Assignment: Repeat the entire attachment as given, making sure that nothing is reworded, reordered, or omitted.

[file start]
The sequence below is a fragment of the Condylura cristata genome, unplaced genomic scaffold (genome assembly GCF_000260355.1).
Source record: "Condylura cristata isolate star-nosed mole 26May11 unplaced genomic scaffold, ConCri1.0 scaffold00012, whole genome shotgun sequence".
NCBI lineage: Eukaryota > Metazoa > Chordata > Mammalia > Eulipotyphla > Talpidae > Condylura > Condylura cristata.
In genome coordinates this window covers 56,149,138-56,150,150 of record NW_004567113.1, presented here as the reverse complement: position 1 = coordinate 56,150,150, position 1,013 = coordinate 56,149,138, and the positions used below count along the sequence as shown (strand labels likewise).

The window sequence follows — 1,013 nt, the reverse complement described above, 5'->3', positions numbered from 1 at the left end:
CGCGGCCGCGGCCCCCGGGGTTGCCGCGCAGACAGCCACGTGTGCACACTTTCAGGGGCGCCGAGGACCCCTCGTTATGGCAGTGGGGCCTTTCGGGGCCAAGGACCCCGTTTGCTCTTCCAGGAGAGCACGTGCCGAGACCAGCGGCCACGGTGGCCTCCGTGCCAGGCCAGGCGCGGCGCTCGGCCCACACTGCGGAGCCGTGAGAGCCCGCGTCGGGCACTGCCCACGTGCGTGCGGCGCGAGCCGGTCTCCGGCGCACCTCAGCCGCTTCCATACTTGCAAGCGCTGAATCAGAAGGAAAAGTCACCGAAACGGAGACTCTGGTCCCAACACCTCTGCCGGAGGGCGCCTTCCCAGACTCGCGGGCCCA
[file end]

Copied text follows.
The sequence below is a fragment of the Condylura cristata genome, unplaced genomic scaffold (genome assembly GCF_000260355.1).
Source record: "Condylura cristata isolate star-nosed mole 26May11 unplaced genomic scaffold, ConCri1.0 scaffold00012, whole genome shotgun sequence".
NCBI lineage: Eukaryota > Metazoa > Chordata > Mammalia > Eulipotyphla > Talpidae > Condylura > Condylura cristata.
In genome coordinates this window covers 56,149,138-56,150,150 of record NW_004567113.1, presented here as the reverse complement: position 1 = coordinate 56,150,150, position 1,013 = coordinate 56,149,138, and the positions used below count along the sequence as shown (strand labels likewise).

The window sequence follows — 1,013 nt, the reverse complement described above, 5'->3', positions numbered from 1 at the left end:
CGCGGCCGCGGCCCCCGGGGTTGCCGCGCAGACAGCCACGTGTGCACACTTTCAGGGGCGCCGAGGACCCCTCGTTATGGCAGTGGGGCCTTTCGGGGCCAAGGACCCCGTTTGCTCTTCCAGGAGAGCACGTGCCGAGACCAGCGGCCACGGTGGCCTCCGTGCCAGGCCAGGCGCGGCGCTCGGCCCACACTGCGGAGCCGTGAGAGCCCGCGTCGGGCACTGCCCACGTGCGTGCGGCGCGAGCCGGTCTCCGGCGCACCTCAGCCGCTTCCATACTTGCAAGCGCTGAATCAGAAGGAAAAGTCACCGAAACGGAGACTCTGGTCCCAACACCTCTGCCGGAGGGCGCCTTCCCAGACTCGCGGGCCCA